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Effect of climatic variability on malaria trends in Baringo County, Kenya

Overview of attention for article published in Malaria Journal, May 2017
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  • In the top 25% of all research outputs scored by Altmetric
  • Good Attention Score compared to outputs of the same age (72nd percentile)

Mentioned by

policy
1 policy source
twitter
6 tweeters

Citations

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23 Dimensions

Readers on

mendeley
103 Mendeley
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Title
Effect of climatic variability on malaria trends in Baringo County, Kenya
Published in
Malaria Journal, May 2017
DOI 10.1186/s12936-017-1848-2
Pubmed ID
Authors

Edwin K. Kipruto, Alfred O. Ochieng, Douglas N. Anyona, Macrae Mbalanya, Edna N. Mutua, Daniel Onguru, Isaac K. Nyamongo, Benson B. A. Estambale

Abstract

Malaria transmission in arid and semi-arid regions of Kenya such as Baringo County, is seasonal and often influenced by climatic factors. Unravelling the relationship between climate variables and malaria transmission dynamics is therefore instrumental in developing effective malaria control strategies. The main aim of this study was to describe the effects of variability of rainfall, maximum temperature and vegetation indices on seasonal trends of malaria in selected health facilities within Baringo County, Kenya. Climate variables sourced from the International Research Institute (IRI)/Lamont-Doherty Earth Observatory (LDEO) climate database and malaria cases reported in 10 health facilities spread across four ecological zones (riverine, lowland, mid-altitude and highland) between 2004 and 2014 were subjected to a time series analysis. A negative binomial regression model with lagged climate variables was used to model long-term monthly malaria cases. The seasonal Mann-Kendall trend test was then used to detect overall monotonic trends in malaria cases. Malaria cases increased significantly in the highland and midland zones over the study period. Changes in malaria prevalence corresponded to variations in rainfall and maximum temperature. Rainfall at a time lag of 2 months resulted in an increase in malaria transmission across the four zones while an increase in temperature at time lags of 0 and 1 month resulted in an increase in malaria cases in the riverine and highland zones, respectively. Given the existence of a time lag between climatic variables more so rainfall and peak malaria transmission, appropriate control measures can be initiated at the onset of short and after long rains seasons.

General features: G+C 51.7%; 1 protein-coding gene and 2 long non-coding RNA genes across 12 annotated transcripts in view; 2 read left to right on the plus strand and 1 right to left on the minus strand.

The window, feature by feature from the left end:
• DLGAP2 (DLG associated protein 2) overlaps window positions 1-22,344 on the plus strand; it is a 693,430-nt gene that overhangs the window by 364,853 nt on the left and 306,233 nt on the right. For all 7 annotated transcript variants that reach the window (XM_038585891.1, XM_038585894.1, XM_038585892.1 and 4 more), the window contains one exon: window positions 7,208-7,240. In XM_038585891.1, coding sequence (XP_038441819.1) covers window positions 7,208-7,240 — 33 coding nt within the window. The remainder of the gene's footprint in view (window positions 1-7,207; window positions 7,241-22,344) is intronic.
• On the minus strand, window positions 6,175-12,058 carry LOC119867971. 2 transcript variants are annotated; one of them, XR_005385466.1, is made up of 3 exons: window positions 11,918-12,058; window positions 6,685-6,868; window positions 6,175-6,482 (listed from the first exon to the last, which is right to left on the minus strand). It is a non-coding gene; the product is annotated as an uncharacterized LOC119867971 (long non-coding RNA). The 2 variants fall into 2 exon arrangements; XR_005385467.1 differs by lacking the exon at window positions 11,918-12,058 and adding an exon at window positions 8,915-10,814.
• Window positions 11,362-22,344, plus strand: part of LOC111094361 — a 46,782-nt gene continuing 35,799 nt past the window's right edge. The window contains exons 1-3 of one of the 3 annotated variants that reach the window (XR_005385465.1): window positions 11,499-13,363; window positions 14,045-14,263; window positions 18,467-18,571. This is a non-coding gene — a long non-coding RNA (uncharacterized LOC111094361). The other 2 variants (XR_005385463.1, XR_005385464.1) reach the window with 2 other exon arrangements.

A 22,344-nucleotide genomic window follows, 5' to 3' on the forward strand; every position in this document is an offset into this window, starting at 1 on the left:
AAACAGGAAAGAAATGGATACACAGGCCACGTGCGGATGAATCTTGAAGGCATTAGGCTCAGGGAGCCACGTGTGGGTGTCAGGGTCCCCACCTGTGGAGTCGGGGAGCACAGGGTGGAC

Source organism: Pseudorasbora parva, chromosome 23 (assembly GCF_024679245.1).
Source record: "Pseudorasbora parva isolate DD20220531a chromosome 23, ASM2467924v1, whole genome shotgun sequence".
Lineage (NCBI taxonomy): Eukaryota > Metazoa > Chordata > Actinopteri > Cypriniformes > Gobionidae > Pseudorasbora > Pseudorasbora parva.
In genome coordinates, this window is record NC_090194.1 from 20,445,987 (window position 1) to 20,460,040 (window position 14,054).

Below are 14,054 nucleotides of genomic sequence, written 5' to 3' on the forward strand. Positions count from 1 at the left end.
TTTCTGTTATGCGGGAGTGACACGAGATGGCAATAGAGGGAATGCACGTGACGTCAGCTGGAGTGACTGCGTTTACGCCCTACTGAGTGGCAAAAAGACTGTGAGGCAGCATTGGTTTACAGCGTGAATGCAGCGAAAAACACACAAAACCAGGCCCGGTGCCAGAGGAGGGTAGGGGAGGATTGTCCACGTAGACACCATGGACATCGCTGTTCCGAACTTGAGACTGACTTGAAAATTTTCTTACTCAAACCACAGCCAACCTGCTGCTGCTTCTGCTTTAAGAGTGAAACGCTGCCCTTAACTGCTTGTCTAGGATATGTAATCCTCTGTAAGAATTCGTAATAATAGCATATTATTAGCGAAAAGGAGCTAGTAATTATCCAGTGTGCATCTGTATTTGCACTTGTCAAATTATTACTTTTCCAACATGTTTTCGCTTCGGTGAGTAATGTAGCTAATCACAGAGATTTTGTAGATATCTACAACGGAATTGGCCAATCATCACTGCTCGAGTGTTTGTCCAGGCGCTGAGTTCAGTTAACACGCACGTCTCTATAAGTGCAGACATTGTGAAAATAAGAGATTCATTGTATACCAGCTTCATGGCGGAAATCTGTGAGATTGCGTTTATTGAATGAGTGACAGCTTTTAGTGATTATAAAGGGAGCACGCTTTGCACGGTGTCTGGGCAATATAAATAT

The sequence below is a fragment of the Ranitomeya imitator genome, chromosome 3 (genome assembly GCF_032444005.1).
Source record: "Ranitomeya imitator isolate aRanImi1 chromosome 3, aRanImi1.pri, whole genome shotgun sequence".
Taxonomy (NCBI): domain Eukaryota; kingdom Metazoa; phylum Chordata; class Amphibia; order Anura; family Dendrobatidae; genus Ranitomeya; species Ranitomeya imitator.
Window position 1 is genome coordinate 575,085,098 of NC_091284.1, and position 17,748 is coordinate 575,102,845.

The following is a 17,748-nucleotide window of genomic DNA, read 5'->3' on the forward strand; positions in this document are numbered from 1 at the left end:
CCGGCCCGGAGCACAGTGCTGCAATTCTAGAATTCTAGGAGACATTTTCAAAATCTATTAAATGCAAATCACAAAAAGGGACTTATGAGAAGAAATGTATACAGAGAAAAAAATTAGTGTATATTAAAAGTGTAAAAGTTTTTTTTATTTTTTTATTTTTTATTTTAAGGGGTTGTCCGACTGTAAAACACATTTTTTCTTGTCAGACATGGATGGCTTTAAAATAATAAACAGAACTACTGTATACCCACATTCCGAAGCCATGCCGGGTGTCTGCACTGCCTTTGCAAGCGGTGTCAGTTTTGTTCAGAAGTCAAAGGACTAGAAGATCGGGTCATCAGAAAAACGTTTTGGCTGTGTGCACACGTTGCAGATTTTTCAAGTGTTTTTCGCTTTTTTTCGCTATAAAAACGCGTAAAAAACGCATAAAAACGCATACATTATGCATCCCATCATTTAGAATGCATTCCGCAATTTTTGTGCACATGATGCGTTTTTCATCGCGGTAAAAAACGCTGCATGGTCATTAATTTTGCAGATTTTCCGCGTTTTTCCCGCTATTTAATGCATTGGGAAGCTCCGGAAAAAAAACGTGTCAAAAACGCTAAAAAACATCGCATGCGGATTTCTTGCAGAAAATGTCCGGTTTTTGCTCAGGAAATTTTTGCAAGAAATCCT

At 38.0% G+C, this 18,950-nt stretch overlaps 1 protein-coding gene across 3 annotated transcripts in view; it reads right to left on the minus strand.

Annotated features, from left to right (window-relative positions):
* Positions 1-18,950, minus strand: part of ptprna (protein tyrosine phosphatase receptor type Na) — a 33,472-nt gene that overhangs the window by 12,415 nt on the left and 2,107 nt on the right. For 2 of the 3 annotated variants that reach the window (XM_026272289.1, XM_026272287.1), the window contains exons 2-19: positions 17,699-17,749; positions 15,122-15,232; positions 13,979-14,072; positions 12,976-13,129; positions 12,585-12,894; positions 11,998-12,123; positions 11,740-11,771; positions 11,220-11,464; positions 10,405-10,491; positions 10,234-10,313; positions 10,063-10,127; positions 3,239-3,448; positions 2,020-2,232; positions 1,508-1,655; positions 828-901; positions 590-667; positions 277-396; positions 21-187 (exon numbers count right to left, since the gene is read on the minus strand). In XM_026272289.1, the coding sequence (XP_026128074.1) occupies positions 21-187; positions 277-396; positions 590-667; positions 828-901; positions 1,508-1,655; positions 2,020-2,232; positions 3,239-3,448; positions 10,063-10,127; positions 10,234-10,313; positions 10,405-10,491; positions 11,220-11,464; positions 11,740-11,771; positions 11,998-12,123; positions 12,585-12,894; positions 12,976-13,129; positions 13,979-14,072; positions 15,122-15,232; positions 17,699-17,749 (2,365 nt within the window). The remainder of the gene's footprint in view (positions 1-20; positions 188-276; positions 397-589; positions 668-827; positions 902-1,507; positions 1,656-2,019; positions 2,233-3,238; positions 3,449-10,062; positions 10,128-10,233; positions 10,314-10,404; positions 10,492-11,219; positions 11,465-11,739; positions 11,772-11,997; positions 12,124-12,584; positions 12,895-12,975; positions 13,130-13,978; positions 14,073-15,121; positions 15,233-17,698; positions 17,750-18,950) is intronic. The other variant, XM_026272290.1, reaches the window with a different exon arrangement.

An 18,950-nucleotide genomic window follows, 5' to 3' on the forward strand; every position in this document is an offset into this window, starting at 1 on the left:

Twitter Demographics

The data shown below were collected from the profiles of 6 tweeters who shared this research output. Click here to find out more about how the information was compiled.

Mendeley readers

The data shown below were compiled from readership statistics for 103 Mendeley readers of this research output. Click here to see the associated Mendeley record.

Geographical breakdown

Country Count As %
Australia 1 <1%
Unknown 102 99%

Demographic breakdown

Readers by professional status Count As %
Student > Master 25 24%
Researcher 15 15%
Student > Ph. D. Student 13 13%
Student > Bachelor 11 11%
Student > Doctoral Student 7 7%
Other 8 8%
Unknown 24 23%
Readers by discipline Count As %
Medicine and Dentistry 15 15%
Biochemistry, Genetics and Molecular Biology 12 12%
Environmental Science 11 11%
Nursing and Health Professions 8 8%
Agricultural and Biological Sciences 8 8%
Other 21 20%
Unknown 28 27%

Attention Score in Context

This research output has an Altmetric Attention Score of 6. This is our high-level measure of the quality and quantity of online attention that it has received. This Attention Score, as well as the ranking and number of research outputs shown below, was calculated when the research output was last mentioned on 05 March 2018.
All research outputs
#4,506,889
of 18,661,136 outputs
Outputs from Malaria Journal
#1,159
of 4,990 outputs
Outputs of similar age
#76,233
of 279,668 outputs
Outputs of similar age from Malaria Journal
#1
of 1 outputs
Altmetric has tracked 18,661,136 research outputs across all sources so far. Compared to these this one has done well and is in the 75th percentile: it's in the top 25% of all research outputs ever tracked by Altmetric.
So far Altmetric has tracked 4,990 research outputs from this source. They typically receive a little more attention than average, with a mean Attention Score of 6.2. This one has done well, scoring higher than 76% of its peers.
Older research outputs will score higher simply because they've had more time to accumulate mentions. To account for age we can compare this Altmetric Attention Score to the 279,668 tracked outputs that were published within six weeks on either side of this one in any source. This one has gotten more attention than average, scoring higher than 72% of its contemporaries.
We're also able to compare this research output to 1 others from the same source and published within six weeks on either side of this one. This one has scored higher than all of them